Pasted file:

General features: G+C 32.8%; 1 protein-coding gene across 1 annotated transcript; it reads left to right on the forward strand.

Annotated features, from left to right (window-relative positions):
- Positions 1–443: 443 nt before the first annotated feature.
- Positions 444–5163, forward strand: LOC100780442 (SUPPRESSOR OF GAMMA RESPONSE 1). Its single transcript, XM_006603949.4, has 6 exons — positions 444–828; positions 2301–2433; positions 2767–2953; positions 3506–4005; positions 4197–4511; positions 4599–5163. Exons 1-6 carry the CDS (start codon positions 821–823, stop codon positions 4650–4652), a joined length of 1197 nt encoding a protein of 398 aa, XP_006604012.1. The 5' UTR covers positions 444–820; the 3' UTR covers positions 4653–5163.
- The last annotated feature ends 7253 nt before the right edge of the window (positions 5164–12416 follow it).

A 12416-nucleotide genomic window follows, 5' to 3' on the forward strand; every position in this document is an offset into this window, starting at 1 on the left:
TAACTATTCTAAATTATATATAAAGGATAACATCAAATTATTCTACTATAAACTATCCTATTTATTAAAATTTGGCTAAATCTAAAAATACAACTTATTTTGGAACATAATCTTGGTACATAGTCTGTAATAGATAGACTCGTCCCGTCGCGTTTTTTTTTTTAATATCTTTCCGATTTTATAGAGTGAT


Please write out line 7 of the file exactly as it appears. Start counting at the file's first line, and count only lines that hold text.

TAACTATTCTAAATTATATATAAAGGATAACATCAAATTATTCTACTATAAACTATCCTATTTATTAAAATTTGGCTAAATCTAAAAATACAACTTATTTTGGAACATAATCTTGGTACATAGTCTGTAATAGATAGACTCGTCCCGTCGCGTTTTTTTTTTTAATATCTTTCCGATTTTATAGAGTGAT